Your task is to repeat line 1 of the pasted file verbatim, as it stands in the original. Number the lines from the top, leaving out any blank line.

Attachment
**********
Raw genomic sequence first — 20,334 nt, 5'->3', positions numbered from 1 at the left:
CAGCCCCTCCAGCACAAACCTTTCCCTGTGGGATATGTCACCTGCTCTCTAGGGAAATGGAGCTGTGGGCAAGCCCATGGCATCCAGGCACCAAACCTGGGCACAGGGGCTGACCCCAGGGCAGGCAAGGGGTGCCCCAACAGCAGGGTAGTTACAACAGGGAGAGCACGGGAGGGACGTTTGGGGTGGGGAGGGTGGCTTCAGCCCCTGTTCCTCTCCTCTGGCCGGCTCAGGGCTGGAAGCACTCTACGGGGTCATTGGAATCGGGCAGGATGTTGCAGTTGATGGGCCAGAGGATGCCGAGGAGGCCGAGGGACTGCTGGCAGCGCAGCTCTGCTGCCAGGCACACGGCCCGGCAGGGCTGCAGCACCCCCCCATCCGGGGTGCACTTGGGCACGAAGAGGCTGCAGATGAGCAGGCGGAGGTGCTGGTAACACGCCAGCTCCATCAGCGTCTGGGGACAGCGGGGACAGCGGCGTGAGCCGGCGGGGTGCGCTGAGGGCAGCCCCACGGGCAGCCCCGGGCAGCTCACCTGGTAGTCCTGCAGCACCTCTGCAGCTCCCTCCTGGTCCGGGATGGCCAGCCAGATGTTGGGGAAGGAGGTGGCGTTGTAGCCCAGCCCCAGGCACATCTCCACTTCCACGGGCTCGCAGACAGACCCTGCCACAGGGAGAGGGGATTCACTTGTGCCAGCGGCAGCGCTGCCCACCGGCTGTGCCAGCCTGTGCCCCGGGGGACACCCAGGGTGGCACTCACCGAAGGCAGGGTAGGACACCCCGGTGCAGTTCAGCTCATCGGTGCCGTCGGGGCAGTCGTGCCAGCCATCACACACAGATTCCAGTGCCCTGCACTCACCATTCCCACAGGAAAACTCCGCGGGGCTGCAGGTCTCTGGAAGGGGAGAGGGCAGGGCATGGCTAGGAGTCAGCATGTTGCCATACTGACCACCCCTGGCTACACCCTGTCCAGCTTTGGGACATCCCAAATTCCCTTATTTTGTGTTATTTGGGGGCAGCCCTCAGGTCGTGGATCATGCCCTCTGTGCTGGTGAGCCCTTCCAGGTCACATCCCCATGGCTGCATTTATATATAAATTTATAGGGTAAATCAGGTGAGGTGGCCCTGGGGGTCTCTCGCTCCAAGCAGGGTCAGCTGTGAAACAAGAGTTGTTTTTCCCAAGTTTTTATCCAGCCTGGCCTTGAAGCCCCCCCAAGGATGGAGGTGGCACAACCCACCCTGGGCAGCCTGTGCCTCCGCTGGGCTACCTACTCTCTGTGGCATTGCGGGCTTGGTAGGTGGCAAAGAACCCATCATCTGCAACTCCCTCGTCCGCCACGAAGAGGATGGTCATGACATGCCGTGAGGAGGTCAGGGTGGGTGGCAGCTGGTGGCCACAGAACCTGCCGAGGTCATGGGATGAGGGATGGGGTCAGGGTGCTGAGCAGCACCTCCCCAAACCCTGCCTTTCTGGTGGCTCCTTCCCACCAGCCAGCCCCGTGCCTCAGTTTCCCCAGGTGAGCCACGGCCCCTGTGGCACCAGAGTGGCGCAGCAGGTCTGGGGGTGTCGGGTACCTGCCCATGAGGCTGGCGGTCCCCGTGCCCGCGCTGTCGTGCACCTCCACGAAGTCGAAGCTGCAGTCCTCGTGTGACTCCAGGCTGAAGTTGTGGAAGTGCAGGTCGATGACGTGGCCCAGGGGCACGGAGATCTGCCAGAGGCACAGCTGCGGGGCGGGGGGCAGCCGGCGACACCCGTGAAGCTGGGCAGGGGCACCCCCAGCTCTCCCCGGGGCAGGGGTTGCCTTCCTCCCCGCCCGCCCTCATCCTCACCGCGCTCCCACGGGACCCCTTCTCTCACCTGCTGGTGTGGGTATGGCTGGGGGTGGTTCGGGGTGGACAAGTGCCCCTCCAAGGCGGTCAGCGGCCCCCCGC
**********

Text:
Raw genomic sequence first — 20,334 nt, 5'->3', positions numbered from 1 at the left: